About those Disney notices ...

Public Notice Resource Center & NNA

May 1, 2023

You might have heard that the Walt Disney Co. recently took steps to frustrate Florida Gov. Ron DeSantis’ attempt to strip the entertainment conglomerate of its power to appoint members of the board that provides oversight for Disney World.

According to a story published late March in the New York Times, the Disney-appointed Reedy Creek Improvement District (RCID) Board of Supervisors “quietly pushed through a development agreement” preventing the governor from replacing them with his allies, thereby maintaining Disney’s governance of the world’s largest theme park. The Board proposed the agreement at a public meeting on Jan. 25 and approved it at a follow-up meeting on Feb. 8.

The Times wasn’t the only news organization that framed Disney’s maneuver as a secretive procedure. That was the general tenor of the news coverage surrounding the story.

It’s undeniable that Disney and its chosen representatives on the RCID Board hoped their maneuver would evade detection. Reedy Creek was established in 1967 by the Florida legislature with the Board serving as the governing body for the special district. Like all governing bodies, it prefers to control the flow of information to the public.

But Florida’s public notice laws made it difficult for them to do that.

Title XI, Chapter 163, Section 3225 of the state’s statutory code requires local governments — including special districts — to “conduct at least two public hearings” to create or change a development agreement. It also requires them to provide “(n)otice of (their) intent to consider a development agreement” by advertising each hearing “in a newspaper of general circulation and readership in the county where the local government is located.” Reedy Creek straddles both Orange and Osceola Counties in east central Florida.

As the Times noted in its reporting, Disney provided such notice with ads published in the Orlando Sentinel. Both notices were also posted on the Sentinel’s website and the Florida Press Association’s statewide public notice site, a fact the Times appeared to be unaware of.

That means the ads were published in a newspaper delivered to over 50,000 print and digital subscribers in the area, and they were posted on websites that collectively generate over 3 million monthly visits, according to the website traffic comparison site Similarweb.com (https://www.similarweb.com/). Moreover, the Sentinel’s website is the most-visited local news site in the Orlando area, according to Scarborough Research.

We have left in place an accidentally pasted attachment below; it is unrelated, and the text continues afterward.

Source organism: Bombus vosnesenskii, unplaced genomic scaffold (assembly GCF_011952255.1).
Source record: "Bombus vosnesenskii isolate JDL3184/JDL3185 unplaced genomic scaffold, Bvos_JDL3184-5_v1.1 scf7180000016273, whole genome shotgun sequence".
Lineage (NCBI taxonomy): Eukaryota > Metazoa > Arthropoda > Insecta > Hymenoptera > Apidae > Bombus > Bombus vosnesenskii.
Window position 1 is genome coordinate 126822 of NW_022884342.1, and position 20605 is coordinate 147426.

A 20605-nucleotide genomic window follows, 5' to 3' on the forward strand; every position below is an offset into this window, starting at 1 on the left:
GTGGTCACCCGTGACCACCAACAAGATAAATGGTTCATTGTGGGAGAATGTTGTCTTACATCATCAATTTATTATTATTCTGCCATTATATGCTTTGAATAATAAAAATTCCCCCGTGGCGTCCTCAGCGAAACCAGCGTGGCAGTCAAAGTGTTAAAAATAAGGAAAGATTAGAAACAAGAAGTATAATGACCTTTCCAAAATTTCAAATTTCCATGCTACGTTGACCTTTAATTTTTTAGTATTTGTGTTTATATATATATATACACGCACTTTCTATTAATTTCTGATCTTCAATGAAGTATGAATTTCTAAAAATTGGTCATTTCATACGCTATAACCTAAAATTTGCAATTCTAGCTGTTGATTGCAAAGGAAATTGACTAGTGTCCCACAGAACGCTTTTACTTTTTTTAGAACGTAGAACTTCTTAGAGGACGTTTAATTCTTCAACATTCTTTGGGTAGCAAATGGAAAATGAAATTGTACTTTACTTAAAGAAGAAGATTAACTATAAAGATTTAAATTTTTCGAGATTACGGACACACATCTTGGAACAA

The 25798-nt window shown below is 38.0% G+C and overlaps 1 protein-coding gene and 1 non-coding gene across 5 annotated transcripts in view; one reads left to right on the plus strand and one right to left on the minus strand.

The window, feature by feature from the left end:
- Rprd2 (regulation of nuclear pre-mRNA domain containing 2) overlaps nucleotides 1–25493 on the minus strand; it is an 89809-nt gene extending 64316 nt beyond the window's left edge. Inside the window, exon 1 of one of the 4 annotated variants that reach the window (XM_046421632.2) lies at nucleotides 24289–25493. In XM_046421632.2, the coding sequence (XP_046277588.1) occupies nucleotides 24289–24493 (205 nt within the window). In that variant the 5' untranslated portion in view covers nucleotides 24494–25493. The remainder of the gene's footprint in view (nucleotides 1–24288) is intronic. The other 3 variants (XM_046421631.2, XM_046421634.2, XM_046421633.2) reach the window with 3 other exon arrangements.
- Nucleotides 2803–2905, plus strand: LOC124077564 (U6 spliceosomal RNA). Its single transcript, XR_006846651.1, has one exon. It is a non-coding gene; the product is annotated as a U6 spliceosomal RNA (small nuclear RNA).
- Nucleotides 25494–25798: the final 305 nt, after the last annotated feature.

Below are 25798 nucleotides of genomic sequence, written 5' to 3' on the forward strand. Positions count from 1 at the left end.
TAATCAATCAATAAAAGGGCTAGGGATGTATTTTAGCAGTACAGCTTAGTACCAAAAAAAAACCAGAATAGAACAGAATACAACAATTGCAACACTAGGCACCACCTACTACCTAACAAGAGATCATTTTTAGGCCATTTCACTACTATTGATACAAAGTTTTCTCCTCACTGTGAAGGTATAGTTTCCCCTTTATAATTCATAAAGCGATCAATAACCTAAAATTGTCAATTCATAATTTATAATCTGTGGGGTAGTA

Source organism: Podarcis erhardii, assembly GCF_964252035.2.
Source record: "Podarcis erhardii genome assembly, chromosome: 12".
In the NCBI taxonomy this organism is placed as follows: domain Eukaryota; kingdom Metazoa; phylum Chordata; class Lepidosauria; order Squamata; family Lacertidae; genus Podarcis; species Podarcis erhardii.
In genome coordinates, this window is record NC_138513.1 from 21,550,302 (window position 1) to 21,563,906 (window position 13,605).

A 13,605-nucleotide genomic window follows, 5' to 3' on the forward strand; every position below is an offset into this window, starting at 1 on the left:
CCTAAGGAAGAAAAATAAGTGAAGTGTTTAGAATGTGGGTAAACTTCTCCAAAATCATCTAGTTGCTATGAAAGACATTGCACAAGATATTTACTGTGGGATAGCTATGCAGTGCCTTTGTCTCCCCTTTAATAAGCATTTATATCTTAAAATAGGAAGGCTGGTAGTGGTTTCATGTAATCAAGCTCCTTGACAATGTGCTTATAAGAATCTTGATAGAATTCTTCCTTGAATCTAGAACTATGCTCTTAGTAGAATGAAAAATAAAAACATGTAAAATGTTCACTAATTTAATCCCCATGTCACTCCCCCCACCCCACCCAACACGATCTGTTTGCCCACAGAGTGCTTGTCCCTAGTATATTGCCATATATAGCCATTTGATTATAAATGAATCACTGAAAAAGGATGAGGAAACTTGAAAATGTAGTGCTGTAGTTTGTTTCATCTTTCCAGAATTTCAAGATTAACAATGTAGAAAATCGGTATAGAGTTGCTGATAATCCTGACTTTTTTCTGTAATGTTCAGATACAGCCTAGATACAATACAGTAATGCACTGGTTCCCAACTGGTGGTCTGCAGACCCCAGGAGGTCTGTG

As far as we can tell, the ads worked. Although the Board appears to hold its meetings in a relatively small room, news footage from the Feb. 8 hearing, at which the development agreement was approved, suggests it attracted a standing-room only crowd. (See screenshot above. WKMG News 6 later noted “several dozen spectators” attended the meeting ⁠— https://bit.ly/3mNCGtK) There were also reporters and news cameras in the room.

So this was no secret deal cut in the middle of the night. It was approved during the course of two properly noticed public meetings that many people attended. But not a single news organization that originally covered the meetings reported on the significance of the agreement. In fact, the Sentinel appears to be the only local outlet that even mentioned that the Board discussed a development agreement.

Why didn’t anyone in the packed room figure out what Disney was up to? Because they would have had to pick up a copy of the development agreement at RCID’s office, and then read and appreciate the significance of the agreement — a legal document contained within an imposing 151-page paper festooned with maps, budgets, construction schedules and impenetrable legal descriptions of real property.

Florida’s public notice law required Disney’s RCID Board to make that document available to the public. But it didn’t require them to stand on a table at the meeting and shout, “Hey DeSantis, we’re going woke and there’s nothing you can do to stop us!”

The only people in the state who might have uncovered Disney’s plan were a relatively small universe of those with a professional interest in the future of Disney World and the expertise to recognize the impact of the development agreement. Most of the members of that cohort either work for or are allied with the DeSantis administration or Florida’s GOP legislative caucus.

“Disney didn’t do anything secret. They publicized (their plan); they advertised it,” former Florida Republican legislator and law school teacher Juan-Carlos Planas told the Wall Street Journal. “If you’re in Tallahassee, and you’re replacing the board, how do you not know what that board is doing in their public meeting? This was negligence on the part of the governor’s office and Republican legislators.”

Nevertheless, Gov. DeSantis sent a letter asking Florida’s Chief Inspector General to investigate the RCID Board’s actions, claiming that among other “legal infirmities” it might have provided “inadequate notice.”

It’s worth noting that under the new law passed last year that made Florida the first state in the U.S. to allow local governments to publish notices on county government websites in lieu of publication in print newspapers and newspaper websites, Disney and the RCID Board will have even more power to conceal their plans from the public.

Think it’s difficult to parse Disney's intentions now? Wait to see how much they can hide when they’re allowed to move all their planning to the Orange County and Osceola County websites. According to Similarweb, those sites collectively serve about 10% of the number of readers who regularly visit the Orlando Sentinel’s website.